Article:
Wenceslas College at Charles University, Prague, was a hotbed of reform in the 1390s, and black-bearded Jerome of Prague was perhaps the hottest head of all. Tall and impressive, impetuous and adventurous, he got into plenty of trouble. Only once was he unable to get out.

Jerome received his Bachelor of Arts in 1398, then he gained leave to study abroad. Close links had developed between Bohemia and England since the marriage of King Václav's sister, Anne, to Richard II, and scholarships encouraged students to further their studies at Oxford University.

While his friend Jan Hus pursued an academic career at Prague, Jerome avidly absorbed the teachings of John Wyclif, the English reformer, at Oxford. Jerome copied Wyclif's books, then carried them back to Prague in 1401.

As Hus and the other Czech masters devoured the books, Jerome's restless spirit set him traveling again. Jerome made a pilgrimage to Jerusalem in 1403, and he was no sooner back in Prague than he was off to Paris. He never finished a degree in theology or sought ordination, but he eagerly participated in theological debates wherever he went.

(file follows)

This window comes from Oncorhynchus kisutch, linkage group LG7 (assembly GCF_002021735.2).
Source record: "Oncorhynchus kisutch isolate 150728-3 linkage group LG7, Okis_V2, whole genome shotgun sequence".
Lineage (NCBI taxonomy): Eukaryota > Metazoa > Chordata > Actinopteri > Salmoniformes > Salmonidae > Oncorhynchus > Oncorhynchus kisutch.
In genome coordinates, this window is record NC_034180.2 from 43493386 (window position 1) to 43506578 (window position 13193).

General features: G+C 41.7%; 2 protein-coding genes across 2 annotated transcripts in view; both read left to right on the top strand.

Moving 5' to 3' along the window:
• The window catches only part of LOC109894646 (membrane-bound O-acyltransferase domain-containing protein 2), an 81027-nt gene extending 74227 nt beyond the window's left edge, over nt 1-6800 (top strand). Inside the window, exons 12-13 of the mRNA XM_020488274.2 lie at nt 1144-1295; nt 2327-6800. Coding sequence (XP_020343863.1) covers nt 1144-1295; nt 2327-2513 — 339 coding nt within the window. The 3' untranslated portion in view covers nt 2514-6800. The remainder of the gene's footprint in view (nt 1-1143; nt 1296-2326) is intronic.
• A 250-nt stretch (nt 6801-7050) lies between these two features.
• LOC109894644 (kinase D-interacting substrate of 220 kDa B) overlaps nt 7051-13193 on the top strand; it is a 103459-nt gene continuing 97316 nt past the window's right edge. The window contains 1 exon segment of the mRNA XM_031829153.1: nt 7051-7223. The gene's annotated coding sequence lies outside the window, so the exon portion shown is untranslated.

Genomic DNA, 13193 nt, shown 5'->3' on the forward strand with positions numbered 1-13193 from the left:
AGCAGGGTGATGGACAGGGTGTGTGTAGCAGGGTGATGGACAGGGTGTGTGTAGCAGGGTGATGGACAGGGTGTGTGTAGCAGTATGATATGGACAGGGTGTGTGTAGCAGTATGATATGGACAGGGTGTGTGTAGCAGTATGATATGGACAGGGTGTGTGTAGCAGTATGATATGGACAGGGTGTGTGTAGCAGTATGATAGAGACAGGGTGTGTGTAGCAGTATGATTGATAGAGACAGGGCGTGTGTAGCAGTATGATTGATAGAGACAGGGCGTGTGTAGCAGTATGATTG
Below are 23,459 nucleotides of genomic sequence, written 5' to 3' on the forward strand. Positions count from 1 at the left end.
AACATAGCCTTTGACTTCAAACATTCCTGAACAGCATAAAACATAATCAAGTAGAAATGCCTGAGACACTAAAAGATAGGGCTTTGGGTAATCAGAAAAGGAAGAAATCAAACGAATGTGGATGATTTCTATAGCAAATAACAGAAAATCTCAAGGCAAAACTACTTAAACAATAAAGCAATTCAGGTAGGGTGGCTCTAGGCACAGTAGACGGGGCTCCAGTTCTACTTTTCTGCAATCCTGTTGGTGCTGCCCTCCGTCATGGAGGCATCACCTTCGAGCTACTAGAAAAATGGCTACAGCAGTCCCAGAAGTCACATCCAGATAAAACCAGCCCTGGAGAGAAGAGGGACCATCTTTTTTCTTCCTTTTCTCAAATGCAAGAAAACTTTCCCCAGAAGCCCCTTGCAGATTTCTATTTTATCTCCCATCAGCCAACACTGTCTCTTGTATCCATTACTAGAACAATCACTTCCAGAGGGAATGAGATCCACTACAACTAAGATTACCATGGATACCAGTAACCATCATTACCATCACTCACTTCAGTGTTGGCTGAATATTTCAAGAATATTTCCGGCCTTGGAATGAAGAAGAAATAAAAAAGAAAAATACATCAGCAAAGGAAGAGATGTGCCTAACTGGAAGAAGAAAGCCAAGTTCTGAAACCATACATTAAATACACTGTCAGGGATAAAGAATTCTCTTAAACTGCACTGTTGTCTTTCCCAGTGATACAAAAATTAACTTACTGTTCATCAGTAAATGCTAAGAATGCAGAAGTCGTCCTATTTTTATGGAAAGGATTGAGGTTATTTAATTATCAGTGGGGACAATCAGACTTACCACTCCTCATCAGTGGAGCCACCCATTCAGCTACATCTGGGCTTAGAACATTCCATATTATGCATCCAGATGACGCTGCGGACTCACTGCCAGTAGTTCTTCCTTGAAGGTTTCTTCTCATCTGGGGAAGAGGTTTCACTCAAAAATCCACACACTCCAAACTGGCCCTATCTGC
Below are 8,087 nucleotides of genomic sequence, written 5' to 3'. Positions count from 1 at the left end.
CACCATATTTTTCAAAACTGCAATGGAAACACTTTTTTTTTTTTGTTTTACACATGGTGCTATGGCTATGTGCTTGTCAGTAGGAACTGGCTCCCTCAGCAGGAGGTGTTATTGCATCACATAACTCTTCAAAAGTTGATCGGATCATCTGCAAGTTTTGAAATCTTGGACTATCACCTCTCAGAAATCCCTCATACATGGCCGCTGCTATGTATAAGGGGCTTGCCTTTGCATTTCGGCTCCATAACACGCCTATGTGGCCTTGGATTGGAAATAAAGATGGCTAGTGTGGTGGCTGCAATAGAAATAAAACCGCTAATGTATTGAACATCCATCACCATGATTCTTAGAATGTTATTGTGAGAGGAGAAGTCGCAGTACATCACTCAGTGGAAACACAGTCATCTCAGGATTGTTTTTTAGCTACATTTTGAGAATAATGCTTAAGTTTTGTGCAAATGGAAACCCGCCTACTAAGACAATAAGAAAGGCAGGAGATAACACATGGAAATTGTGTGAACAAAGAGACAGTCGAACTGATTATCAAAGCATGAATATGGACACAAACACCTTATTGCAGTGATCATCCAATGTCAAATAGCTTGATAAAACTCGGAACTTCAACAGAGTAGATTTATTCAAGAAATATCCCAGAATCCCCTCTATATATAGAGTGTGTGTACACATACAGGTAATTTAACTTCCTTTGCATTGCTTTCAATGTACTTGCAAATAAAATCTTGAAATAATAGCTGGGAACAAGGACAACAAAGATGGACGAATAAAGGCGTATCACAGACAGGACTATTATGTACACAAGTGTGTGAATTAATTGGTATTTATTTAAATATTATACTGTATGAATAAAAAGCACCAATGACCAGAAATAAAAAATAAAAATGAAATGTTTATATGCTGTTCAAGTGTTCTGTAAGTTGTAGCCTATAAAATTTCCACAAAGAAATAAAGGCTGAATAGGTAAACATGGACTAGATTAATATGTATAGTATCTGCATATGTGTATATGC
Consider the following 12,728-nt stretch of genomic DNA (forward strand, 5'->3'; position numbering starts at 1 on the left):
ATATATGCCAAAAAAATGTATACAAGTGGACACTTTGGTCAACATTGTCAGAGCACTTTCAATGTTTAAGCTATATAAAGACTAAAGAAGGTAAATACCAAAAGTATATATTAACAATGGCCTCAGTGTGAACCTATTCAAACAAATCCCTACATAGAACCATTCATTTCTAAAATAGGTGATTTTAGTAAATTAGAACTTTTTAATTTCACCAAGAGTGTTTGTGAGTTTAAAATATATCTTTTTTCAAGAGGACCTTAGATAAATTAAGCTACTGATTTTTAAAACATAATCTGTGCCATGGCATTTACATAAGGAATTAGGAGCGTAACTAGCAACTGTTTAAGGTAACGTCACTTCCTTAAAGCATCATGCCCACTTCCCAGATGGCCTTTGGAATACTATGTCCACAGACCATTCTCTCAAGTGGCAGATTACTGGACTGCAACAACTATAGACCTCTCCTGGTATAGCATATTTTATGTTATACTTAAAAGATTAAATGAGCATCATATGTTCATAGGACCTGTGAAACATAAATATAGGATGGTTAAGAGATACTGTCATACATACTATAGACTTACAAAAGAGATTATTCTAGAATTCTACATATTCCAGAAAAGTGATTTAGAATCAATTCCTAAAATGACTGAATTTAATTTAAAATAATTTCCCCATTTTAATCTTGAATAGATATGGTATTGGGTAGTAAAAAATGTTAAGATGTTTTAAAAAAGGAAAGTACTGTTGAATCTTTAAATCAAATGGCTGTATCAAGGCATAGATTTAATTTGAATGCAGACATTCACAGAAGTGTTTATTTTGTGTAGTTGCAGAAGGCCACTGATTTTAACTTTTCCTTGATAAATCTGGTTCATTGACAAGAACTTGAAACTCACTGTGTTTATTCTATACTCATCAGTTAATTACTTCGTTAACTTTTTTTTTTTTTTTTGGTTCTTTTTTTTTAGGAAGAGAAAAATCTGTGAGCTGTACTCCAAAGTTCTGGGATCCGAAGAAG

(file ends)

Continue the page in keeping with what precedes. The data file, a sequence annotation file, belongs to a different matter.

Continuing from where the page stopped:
On a journey to Poland and Lithuania in 1413, he helped spread reform even as he gathered fuel for the Czechs' cause. At a great public disputation at the University of Kraków, he caused a fantastic commotion. He also learned that Orthodox churches administered Communion in bread and wine—knowledge that helped his colleagues in Prague solidify their case for the practice.

Jerome's abilities as a scholar and orator gained him acceptance as a master at the Universities of Paris, Heidelberg, Cologne, and Vienna. His rhetorical skills also brought his downfall, as he increasingly used them to condemn the evils and corrupt teachings ...

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